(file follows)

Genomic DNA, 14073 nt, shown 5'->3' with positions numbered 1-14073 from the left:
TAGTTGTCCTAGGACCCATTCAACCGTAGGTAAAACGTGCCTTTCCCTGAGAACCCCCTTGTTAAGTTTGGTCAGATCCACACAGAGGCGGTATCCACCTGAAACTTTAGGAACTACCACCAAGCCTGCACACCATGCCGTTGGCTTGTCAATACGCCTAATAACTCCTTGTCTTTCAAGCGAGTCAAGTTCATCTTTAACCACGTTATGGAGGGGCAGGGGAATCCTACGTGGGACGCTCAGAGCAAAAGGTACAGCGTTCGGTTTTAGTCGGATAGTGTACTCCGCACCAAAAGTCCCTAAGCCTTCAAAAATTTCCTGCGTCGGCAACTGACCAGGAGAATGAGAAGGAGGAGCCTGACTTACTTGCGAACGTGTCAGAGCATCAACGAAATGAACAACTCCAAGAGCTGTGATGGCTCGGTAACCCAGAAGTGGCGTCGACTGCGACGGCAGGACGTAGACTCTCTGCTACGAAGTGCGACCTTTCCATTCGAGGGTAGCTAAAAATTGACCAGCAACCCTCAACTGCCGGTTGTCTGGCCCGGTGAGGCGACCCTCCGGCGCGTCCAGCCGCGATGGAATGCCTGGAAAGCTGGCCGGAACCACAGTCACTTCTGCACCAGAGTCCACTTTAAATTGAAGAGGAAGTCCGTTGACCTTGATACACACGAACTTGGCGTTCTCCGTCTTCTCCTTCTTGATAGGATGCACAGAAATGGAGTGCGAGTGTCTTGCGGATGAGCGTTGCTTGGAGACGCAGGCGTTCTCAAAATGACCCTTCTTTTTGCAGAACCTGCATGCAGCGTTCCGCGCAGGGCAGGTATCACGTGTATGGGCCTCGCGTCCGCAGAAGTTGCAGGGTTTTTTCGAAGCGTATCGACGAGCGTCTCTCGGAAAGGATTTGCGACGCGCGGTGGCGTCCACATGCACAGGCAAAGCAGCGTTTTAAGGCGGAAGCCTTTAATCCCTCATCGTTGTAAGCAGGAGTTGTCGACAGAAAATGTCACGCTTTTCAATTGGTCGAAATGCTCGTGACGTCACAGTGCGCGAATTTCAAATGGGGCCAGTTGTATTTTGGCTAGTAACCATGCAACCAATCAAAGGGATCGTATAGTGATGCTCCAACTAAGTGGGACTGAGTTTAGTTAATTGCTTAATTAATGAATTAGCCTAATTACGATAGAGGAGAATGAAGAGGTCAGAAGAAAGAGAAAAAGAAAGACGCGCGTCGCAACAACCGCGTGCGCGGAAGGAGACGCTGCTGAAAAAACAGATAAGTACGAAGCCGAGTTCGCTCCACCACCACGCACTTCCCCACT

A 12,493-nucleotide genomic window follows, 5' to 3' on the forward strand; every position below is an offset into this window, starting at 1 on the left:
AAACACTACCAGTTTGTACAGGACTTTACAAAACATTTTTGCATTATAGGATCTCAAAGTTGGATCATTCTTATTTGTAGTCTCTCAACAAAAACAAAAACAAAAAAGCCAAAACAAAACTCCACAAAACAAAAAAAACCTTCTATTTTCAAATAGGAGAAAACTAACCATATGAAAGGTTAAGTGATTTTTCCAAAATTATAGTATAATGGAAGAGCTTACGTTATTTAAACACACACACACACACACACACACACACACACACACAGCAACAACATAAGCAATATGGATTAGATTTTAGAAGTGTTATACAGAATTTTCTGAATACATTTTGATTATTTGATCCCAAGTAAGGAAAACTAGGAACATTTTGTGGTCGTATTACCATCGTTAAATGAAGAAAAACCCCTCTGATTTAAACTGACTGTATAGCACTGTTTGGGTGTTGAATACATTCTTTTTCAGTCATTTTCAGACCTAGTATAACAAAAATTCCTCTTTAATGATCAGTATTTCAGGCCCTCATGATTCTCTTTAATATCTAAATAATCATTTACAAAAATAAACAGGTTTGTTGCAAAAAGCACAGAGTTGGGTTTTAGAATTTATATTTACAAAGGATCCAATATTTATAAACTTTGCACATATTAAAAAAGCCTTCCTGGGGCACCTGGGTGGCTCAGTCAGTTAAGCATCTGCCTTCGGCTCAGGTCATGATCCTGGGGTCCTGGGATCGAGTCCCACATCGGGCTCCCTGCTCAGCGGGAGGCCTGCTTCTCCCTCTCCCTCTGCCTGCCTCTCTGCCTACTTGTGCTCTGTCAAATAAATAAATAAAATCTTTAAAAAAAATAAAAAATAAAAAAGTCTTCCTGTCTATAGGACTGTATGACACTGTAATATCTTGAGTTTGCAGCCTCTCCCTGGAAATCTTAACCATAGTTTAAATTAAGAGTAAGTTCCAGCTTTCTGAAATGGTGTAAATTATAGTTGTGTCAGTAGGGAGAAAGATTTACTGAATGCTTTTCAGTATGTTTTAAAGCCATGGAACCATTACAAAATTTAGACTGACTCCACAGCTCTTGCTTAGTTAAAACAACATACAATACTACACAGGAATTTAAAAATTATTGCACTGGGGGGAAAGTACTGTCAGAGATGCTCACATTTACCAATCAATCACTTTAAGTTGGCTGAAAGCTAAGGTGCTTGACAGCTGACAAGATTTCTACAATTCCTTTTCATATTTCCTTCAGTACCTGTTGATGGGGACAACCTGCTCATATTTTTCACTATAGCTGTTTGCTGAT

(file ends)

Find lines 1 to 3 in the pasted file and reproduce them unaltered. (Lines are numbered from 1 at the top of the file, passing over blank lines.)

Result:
Genomic DNA, 14073 nt, shown 5'->3' with positions numbered 1-14073 from the left:
TAGTTGTCCTAGGACCCATTCAACCGTAGGTAAAACGTGCCTTTCCCTGAGAACCCCCTTGTTAAGTTTGGTCAGATCCACACAGAGGCGGTATCCACCTGAAACTTTAGGAACTACCACCAAGCCTGCACACCATGCCGTTGGCTTGTCAATACGCCTAATAACTCCTTGTCTTTCAAGCGAGTCAAGTTCATCTTTAACCACGTTATGGAGGGGCAGGGGAATCCTACGTGGGACGCTCAGAGCAAAAGGTACAGCGTTCGGTTTTAGTCGGATAGTGTACTCCGCACCAAAAGTCCCTAAGCCTTCAAAAATTTCCTGCGTCGGCAACTGACCAGGAGAATGAGAAGGAGGAGCCTGACTTACTTGCGAACGTGTCAGAGCATCAACGAAATGAACAACTCCAAGAGCTGTGATGGCTCGGTAACCCAGAAGTGGCGTCGACTGCGACGGCAGGACGTAGACTCTCTGCTACGAAGTGCGACCTTTCCATTCGAGGGTAGCTAAAAATTGACCAGCAACCCTCAACTGCCGGTTGTCTGGCCCGGTGAGGCGACCCTCCGGCGCGTCCAGCCGCGATGGAATGCCTGGAAAGCTGGCCGGAACCACAGTCACTTCTGCACCAGAGTCCACTTTAAATTGAAGAGGAAGTCCGTTGACCTTGATACACACGAACTTGGCGTTCTCCGTCTTCTCCTTCTTGATAGGATGCACAGAAATGGAGTGCGAGTGTCTTGCGGATGAGCGTTGCTTGGAGACGCAGGCGTTCTCAAAATGACCCTTCTTTTTGCAGAACCTGCATGCAGCGTTCCGCGCAGGGCAGGTATCACGTGTATGGGCCTCGCGTCCGCAGAAGTTGCAGGGTTTTTTCGAAGCGTATCGACGAGCGTCTCTCGGAAAGGATTTGCGACGCGCGGTGGCGTCCACATGCACAGGCAAAGCAGCGTTTTAAGGCGGAAGCCTTTAATCCCTCATCGTTGTAAGCAGGAGTTGTCGACAGAAAATGTCACGCTTTTCAATTGGTCGAAATGCTCGTGACGTCACAGTGCGCGAATTTCAAATGGGGCCAGTTGTATTTTGGCTAGTAACCATGCAACCAATCAAAGGGATCGTATAGTGATGCTCCAACTAAGTGGGACTGAGTTTAGTTAATTGCTTAATTAATGAATTAGCCTAATTACGATAGAGGAGAATGAAGAGGTCAGAAGAAAGAGAAAAAGAAAGACGCGCGTCGCAACAACCGCGTGCGCGGAAGGAGACGCTGCTGAAAAAACAGATAAGTACGAAGCCGAGTTCGCTCCACCACCACGCACTTCCCCACT

A 12,493-nucleotide genomic window follows, 5' to 3' on the forward strand; every position below is an offset into this window, starting at 1 on the left: